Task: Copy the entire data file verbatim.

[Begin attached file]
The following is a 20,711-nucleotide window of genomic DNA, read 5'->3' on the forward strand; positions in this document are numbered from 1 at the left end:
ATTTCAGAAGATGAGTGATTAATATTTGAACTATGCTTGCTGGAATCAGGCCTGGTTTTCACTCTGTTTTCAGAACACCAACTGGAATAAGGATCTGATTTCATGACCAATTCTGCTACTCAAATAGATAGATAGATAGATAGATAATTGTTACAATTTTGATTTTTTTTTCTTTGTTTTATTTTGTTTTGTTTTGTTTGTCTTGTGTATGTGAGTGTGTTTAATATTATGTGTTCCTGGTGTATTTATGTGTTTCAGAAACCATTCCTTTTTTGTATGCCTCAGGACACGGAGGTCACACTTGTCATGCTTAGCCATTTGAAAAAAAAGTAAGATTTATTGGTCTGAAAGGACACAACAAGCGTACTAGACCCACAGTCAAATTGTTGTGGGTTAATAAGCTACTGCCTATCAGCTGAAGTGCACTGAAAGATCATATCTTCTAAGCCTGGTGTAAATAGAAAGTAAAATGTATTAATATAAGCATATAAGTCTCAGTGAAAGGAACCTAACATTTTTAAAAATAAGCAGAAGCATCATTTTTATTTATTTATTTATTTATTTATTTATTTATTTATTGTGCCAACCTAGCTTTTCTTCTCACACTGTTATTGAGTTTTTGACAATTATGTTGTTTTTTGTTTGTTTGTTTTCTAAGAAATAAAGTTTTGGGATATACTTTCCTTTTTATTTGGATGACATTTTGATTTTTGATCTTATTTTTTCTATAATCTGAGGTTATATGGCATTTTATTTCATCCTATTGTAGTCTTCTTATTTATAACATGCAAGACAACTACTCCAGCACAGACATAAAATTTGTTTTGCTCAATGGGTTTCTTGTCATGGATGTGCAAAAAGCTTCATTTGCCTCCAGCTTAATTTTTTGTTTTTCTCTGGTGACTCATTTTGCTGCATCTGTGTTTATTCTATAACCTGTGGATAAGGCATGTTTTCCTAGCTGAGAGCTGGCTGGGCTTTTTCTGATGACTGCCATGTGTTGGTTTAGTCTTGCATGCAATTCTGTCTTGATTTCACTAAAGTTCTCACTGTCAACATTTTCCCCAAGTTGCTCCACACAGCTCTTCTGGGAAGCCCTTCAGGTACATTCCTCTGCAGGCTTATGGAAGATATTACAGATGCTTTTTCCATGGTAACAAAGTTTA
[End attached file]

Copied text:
The following is a 20,711-nucleotide window of genomic DNA, read 5'->3' on the forward strand; positions in this document are numbered from 1 at the left end:
ATTTCAGAAGATGAGTGATTAATATTTGAACTATGCTTGCTGGAATCAGGCCTGGTTTTCACTCTGTTTTCAGAACACCAACTGGAATAAGGATCTGATTTCATGACCAATTCTGCTACTCAAATAGATAGATAGATAGATAGATAATTGTTACAATTTTGATTTTTTTTTCTTTGTTTTATTTTGTTTTGTTTTGTTTGTCTTGTGTATGTGAGTGTGTTTAATATTATGTGTTCCTGGTGTATTTATGTGTTTCAGAAACCATTCCTTTTTTGTATGCCTCAGGACACGGAGGTCACACTTGTCATGCTTAGCCATTTGAAAAAAAAGTAAGATTTATTGGTCTGAAAGGACACAACAAGCGTACTAGACCCACAGTCAAATTGTTGTGGGTTAATAAGCTACTGCCTATCAGCTGAAGTGCACTGAAAGATCATATCTTCTAAGCCTGGTGTAAATAGAAAGTAAAATGTATTAATATAAGCATATAAGTCTCAGTGAAAGGAACCTAACATTTTTAAAAATAAGCAGAAGCATCATTTTTATTTATTTATTTATTTATTTATTTATTTATTTATTGTGCCAACCTAGCTTTTCTTCTCACACTGTTATTGAGTTTTTGACAATTATGTTGTTTTTTGTTTGTTTGTTTTCTAAGAAATAAAGTTTTGGGATATACTTTCCTTTTTATTTGGATGACATTTTGATTTTTGATCTTATTTTTTCTATAATCTGAGGTTATATGGCATTTTATTTCATCCTATTGTAGTCTTCTTATTTATAACATGCAAGACAACTACTCCAGCACAGACATAAAATTTGTTTTGCTCAATGGGTTTCTTGTCATGGATGTGCAAAAAGCTTCATTTGCCTCCAGCTTAATTTTTTGTTTTTCTCTGGTGACTCATTTTGCTGCATCTGTGTTTATTCTATAACCTGTGGATAAGGCATGTTTTCCTAGCTGAGAGCTGGCTGGGCTTTTTCTGATGACTGCCATGTGTTGGTTTAGTCTTGCATGCAATTCTGTCTTGATTTCACTAAAGTTCTCACTGTCAACATTTTCCCCAAGTTGCTCCACACAGCTCTTCTGGGAAGCCCTTCAGGTACATTCCTCTGCAGGCTTATGGAAGATATTACAGATGCTTTTTCCATGGTAACAAAGTTTA